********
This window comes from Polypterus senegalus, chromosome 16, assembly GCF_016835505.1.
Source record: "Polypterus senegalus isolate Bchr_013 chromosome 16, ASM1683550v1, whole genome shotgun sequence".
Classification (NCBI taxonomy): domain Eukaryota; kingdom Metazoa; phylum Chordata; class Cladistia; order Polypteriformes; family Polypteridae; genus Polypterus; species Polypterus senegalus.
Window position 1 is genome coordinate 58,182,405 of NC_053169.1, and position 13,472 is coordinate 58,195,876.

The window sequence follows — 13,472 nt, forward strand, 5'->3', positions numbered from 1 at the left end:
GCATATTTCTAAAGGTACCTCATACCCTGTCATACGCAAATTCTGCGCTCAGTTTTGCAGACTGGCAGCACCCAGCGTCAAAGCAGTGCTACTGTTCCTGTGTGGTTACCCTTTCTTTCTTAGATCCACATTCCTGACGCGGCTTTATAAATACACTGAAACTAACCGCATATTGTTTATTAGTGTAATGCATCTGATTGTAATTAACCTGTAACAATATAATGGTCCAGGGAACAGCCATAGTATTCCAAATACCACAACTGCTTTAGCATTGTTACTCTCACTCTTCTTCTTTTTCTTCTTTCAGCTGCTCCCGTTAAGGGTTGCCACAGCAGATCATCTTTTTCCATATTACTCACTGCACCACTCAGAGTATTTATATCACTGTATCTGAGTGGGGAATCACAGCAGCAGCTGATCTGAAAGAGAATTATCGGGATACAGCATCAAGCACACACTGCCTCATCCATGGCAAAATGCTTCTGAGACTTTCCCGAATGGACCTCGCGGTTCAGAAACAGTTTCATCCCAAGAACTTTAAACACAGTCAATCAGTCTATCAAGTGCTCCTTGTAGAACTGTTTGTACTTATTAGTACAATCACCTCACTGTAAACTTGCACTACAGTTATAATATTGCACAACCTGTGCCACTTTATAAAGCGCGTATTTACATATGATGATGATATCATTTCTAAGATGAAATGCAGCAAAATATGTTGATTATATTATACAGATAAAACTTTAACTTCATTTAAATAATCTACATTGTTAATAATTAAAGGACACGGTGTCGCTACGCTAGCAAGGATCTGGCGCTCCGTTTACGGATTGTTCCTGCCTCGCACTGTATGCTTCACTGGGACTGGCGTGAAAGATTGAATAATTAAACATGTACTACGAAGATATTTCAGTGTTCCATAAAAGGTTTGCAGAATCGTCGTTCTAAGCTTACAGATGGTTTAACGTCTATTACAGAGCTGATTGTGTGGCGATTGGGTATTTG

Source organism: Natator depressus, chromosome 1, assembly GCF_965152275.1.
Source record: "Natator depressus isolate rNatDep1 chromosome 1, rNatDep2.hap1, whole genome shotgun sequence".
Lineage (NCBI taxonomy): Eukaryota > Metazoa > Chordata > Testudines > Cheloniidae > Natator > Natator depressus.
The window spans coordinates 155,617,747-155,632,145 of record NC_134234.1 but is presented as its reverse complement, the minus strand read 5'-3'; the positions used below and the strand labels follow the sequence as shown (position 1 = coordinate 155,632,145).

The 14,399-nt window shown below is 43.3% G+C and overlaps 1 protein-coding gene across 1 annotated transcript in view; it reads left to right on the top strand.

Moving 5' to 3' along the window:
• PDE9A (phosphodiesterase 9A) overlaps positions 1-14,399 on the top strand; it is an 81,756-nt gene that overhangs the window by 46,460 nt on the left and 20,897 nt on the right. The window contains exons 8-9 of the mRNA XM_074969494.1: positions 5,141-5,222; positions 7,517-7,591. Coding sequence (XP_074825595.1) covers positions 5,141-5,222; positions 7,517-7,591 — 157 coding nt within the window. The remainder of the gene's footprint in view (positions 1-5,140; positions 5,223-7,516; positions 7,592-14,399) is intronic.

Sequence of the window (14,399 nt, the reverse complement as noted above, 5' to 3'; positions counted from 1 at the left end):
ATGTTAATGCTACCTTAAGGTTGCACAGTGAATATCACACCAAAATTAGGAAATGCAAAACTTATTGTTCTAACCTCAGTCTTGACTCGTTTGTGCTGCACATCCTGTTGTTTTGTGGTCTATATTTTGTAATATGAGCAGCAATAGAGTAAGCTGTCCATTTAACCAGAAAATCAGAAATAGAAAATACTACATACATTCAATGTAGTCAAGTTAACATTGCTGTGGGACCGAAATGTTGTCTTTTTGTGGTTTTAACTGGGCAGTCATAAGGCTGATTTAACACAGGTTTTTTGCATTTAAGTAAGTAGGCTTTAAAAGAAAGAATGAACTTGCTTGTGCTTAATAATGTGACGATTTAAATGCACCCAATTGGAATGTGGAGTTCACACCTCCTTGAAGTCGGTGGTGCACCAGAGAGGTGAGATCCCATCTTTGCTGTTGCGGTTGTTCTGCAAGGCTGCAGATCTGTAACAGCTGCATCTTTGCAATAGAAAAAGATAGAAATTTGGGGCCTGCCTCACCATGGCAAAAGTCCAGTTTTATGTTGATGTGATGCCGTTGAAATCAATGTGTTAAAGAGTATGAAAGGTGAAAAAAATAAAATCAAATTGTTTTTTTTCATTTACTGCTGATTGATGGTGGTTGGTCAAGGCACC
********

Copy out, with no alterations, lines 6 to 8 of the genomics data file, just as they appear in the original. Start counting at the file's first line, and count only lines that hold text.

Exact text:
GCATATTTCTAAAGGTACCTCATACCCTGTCATACGCAAATTCTGCGCTCAGTTTTGCAGACTGGCAGCACCCAGCGTCAAAGCAGTGCTACTGTTCCTGTGTGGTTACCCTTTCTTTCTTAGATCCACATTCCTGACGCGGCTTTATAAATACACTGAAACTAACCGCATATTGTTTATTAGTGTAATGCATCTGATTGTAATTAACCTGTAACAATATAATGGTCCAGGGAACAGCCATAGTATTCCAAATACCACAACTGCTTTAGCATTGTTACTCTCACTCTTCTTCTTTTTCTTCTTTCAGCTGCTCCCGTTAAGGGTTGCCACAGCAGATCATCTTTTTCCATATTACTCACTGCACCACTCAGAGTATTTATATCACTGTATCTGAGTGGGGAATCACAGCAGCAGCTGATCTGAAAGAGAATTATCGGGATACAGCATCAAGCACACACTGCCTCATCCATGGCAAAATGCTTCTGAGACTTTCCCGAATGGACCTCGCGGTTCAGAAACAGTTTCATCCCAAGAACTTTAAACACAGTCAATCAGTCTATCAAGTGCTCCTTGTAGAACTGTTTGTACTTATTAGTACAATCACCTCACTGTAAACTTGCACTACAGTTATAATATTGCACAACCTGTGCCACTTTATAAAGCGCGTATTTACATATGATGATGATATCATTTCTAAGATGAAATGCAGCAAAATATGTTGATTATATTATACAGATAAAACTTTAACTTCATTTAAATAATCTACATTGTTAATAATTAAAGGACACGGTGTCGCTACGCTAGCAAGGATCTGGCGCTCCGTTTACGGATTGTTCCTGCCTCGCACTGTATGCTTCACTGGGACTGGCGTGAAAGATTGAATAATTAAACATGTACTACGAAGATATTTCAGTGTTCCATAAAAGGTTTGCAGAATCGTCGTTCTAAGCTTACAGATGGTTTAACGTCTATTACAGAGCTGATTGTGTGGCGATTGGGTATTTG

Source organism: Natator depressus, chromosome 1, assembly GCF_965152275.1.
Source record: "Natator depressus isolate rNatDep1 chromosome 1, rNatDep2.hap1, whole genome shotgun sequence".